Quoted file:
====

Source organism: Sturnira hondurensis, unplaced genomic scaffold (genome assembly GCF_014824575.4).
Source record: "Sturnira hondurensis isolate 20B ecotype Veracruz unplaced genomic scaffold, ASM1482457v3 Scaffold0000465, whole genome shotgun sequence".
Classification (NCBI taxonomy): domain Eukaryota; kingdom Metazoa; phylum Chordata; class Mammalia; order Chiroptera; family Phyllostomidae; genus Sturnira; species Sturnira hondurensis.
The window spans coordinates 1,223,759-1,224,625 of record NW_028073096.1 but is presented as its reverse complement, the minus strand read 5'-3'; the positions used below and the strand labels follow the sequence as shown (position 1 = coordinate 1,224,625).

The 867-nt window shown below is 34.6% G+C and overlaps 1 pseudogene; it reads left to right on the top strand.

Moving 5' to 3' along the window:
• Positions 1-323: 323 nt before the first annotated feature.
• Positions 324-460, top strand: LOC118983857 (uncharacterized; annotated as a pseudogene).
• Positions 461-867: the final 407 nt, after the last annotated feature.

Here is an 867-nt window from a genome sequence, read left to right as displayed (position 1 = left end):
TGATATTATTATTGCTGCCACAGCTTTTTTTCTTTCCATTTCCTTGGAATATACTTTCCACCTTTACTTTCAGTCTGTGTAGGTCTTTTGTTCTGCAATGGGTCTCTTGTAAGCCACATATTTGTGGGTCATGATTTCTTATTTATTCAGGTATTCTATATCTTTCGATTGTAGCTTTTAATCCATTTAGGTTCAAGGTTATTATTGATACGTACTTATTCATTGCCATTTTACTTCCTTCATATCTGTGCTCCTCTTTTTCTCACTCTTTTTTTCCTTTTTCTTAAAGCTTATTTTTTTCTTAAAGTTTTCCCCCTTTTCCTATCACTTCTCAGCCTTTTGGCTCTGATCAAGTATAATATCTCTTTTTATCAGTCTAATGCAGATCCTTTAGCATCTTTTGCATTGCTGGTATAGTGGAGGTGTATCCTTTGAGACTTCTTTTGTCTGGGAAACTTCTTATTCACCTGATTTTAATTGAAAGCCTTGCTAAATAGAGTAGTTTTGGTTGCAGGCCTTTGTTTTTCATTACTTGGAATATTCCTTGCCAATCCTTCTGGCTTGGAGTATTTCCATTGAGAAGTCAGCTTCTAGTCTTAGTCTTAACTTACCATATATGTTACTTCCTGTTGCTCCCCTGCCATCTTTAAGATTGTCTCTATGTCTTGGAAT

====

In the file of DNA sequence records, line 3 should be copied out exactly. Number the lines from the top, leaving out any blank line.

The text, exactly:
Classification (NCBI taxonomy): domain Eukaryota; kingdom Metazoa; phylum Chordata; class Mammalia; order Chiroptera; family Phyllostomidae; genus Sturnira; species Sturnira hondurensis.